Thursday, May 1, 2014

Thrifty Acres: A Simple Composting Tip

Hello! Vegetable gardeners - especially ones who garden organically - know that composting is very beneficial in adding nutrients to the soil. 

There are dozens of tips out there on composting: how to build a compost pile, how to maintain it, what to put in the pile, etc. Today I want to pass along a simple tip for the collection of kitchen scraps. 

Sure, you could traipse out to your compost pile after each pot of coffee has been brewed (coffee grounds), each egg has been cracked after making a cake (eggshells), each salad has been made (peelings and trimmings of vegetables) and so on - you get the idea. That's a bit of a hassle, so most people prefer some sort of storage container to hold their kitchen scraps until it's full and then adding the contents all at once to the compost pile.

One can buy containers specifically meant for storing kitchen scraps in the gardening catalogs. These containers have the advantage of looking attractive when sitting out on a kitchen counter and are designed to alleviate any odors that the kitchen scraps may emit. 

Such containers can be pricey,though, and I was too cheap to buy one. Then I read a suggestion somewhere that empty large plastic coffee containers (the kind that ground coffee from grocery stores come in) can be used. The person suggesting this tip commented that these containers have been designed to keep coffee odor-free, so they worked well for storing kitchen scraps designated for the compost pile.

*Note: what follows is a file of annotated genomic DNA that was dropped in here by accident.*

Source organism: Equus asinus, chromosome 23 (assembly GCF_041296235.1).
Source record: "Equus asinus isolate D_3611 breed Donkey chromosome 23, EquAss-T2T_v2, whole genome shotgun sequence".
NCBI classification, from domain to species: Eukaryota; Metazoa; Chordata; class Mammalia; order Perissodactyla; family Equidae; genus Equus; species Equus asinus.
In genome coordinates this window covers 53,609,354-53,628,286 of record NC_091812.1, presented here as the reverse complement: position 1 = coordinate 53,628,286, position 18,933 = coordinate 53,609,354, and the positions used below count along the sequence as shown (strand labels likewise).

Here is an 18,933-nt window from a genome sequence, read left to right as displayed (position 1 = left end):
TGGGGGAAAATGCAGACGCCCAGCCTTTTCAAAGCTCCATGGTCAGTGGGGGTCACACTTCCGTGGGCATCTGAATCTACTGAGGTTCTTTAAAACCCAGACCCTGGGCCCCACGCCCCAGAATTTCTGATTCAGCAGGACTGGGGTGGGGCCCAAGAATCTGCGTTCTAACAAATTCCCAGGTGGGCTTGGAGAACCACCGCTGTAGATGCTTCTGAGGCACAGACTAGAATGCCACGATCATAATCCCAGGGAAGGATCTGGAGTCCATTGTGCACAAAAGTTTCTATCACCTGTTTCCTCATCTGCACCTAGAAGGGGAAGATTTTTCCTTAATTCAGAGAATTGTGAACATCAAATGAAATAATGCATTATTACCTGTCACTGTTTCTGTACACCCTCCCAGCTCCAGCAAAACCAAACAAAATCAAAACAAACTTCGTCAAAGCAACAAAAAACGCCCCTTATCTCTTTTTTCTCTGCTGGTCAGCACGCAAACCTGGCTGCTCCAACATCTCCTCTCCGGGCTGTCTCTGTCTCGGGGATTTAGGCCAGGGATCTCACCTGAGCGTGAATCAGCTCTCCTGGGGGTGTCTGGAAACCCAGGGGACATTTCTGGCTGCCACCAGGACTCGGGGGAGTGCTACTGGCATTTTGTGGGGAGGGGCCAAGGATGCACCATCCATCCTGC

Decided to try it and lo and behold, it does work well. The container never smells, holds a decent amount of kitchen scraps, and washes out easily. Of course, it doesn't look as attractive as the gardening catalog versions do, so I dressed my coffee can up a little:

I just affixed some wallpaper scraps over the coffee can's logos. Okay, so it still just looks like a coffee can, but oh well. I'm  glad to recycle my kitchen scraps - less garbage in our trash can every week, more compost for our vegetable garden - and ultimately more organically-grown vegetables for our consumption - if our weather ever improves, that is! 


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